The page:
Schulhoff Erwin

  • Schulhoff
Year of Birth - Death :
1894 - 1942 †
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Biography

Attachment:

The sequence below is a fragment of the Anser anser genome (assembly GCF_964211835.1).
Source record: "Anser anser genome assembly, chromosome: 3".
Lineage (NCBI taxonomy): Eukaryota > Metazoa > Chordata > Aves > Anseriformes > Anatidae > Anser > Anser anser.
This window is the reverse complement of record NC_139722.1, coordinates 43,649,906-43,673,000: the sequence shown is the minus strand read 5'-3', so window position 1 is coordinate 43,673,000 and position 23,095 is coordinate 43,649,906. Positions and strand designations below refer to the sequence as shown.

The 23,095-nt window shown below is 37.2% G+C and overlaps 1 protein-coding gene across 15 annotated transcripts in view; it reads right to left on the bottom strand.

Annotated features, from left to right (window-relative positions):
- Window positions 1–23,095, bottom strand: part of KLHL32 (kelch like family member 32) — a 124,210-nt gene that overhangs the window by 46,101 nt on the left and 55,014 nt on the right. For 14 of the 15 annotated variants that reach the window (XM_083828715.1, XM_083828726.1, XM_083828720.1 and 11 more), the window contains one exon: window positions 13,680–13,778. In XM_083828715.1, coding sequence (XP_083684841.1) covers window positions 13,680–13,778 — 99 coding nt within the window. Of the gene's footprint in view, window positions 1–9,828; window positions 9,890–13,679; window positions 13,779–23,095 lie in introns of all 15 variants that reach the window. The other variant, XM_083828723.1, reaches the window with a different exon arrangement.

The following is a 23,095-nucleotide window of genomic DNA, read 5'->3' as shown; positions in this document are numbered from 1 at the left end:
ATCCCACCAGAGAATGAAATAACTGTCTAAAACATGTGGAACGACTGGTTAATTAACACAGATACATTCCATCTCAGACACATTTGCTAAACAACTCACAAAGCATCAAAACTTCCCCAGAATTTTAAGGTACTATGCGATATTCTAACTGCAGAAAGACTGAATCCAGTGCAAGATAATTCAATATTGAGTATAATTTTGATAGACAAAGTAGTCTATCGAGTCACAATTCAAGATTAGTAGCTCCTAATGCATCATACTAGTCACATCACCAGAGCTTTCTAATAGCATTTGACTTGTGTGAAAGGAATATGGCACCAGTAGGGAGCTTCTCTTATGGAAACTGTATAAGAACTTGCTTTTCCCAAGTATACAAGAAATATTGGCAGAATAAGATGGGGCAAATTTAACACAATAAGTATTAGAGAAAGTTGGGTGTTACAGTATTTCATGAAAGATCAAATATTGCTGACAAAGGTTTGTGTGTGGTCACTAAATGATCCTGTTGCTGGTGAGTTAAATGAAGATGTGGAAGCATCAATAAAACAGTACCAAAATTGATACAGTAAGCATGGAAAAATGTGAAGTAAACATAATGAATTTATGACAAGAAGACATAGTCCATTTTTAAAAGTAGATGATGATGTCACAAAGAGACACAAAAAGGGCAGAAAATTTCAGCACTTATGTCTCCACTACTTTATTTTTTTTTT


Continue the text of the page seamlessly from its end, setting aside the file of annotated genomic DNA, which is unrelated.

Ervin Schulhoff came from a Prague well-to-do Jewish-German family. Even though his parents were not musical themselves, they wholeheartedly supported and encouraged their son' s talent. He commenced his musical studies at the Prague Conservatory of Music, continued them in Vienna and Leipzig (where his composition teacher was Max Reger) and completed them successfully in Cologne. In the early days of his career, Schulhoff' s most favourite composers included Reger, Strauss, Debussy and to some extent Skriabin. But the promising start of his career as a composer and pianist was interrupted by the outbreak of the First World War, a period which Schulhoff spent as a soldier mostly on the eastern front. His wartime experiences completely changed his vision of the world and of art. During his stay in postwar Germany (1919-1923), Schulhoff joined the ranks of the left-wing avant-garde, while helping to shape its views as a composer. He was particularly attracted by the Berlin Dadaism of painters Grosz and Dix, to whose art Schulhoff responded by utilizing jazz as an instrument for increasing that provocative distance that divided the avant-garde on the one hand and the power elite and its culture on the other. Picturesques for Piano (1919), dedicated to Grosz, was his first jazz cycle, which was eventually followed by a number of other compositions for various instruments up to the jazz oratorio H. M. S. Royal  Oak (1930) . The antithesis of those interests of Schulhoff may be found in the Schonberg school. The opening atonal movement of his string S e x t e t (1920-24) demonstrates Schulhoff' s complete, albeit temporary identification with the radicalism of that school. But Schulhoff did not remain indifferent to the challenge of Stravinsky either, as is shown - for instance - in the three other movements of the same Sexted composed four years later. Such an oscillation between expressionism and neoclassicisin is typical of not only this particular work but also nf many other compositions which Schulhoff wrote between the time of his arrival in Prague (in November 1923) up to about the early 1930s. In fact, this was the composer' s most prolific period during which he managed to fuse stimuli of West European modernism, in particular German and French modernism, with the d folklorism of Slavonic origin. Schulhoff's style acquired some specific traits then, while a number of his works attracted justified attention (eg. String Quartet No 1 - 1924, Piano S o n a t a s from the years 1924-27, Symphony No.l-1925, Double Concerto for Flute, Piano and Orchestra -1927, ballet The Sleep-walker -1925 and many others). A special position is occupied in Schulhoff' s works by his Concerto for String Ouartet and W i n d O r c h e s t r a (1930), which - owing to its austerity of expression and consistent constructivism - paved the way for a new phase in Schulhoff's creativity. But the composer decided not to follow that line. Influenced by the aesthetics of proletarian art, he assumed a totally critical, indeed negative, view of his previous works, rejecting out of hand everything that belonged to "the arsenal of the degenerated bourgeois art" according to this aesthetic, eventually beginning to write flat and unimaginative transparent music. In his cantata M a n i f e s t o (1932-33] Schulhoff still considered using a non-traditional form but in his subsequent symphonies (from the Third to the Sixth between 1935 and 1942) he completely espoused and adopted the conservative doctrine of socialist art, which eventually brought him into conflict with his own talent. After that, Schulhoff never found his way out of his artistic predicament. Following the tragic events of the 1938-39 period he was thinking of settling down in the Soviet Union, even obtaining Soviet citizenship but he could not make up his mind quickly enough. After Germany's attack on the Soviet Union in World War II, he was arrested and imprisoned first in Prague and later in the Wulzburg camp, where he died of tuberculosis after about a one-year of inprisonment. At the time his death Schulhoff was sketching his Eighth Symphony.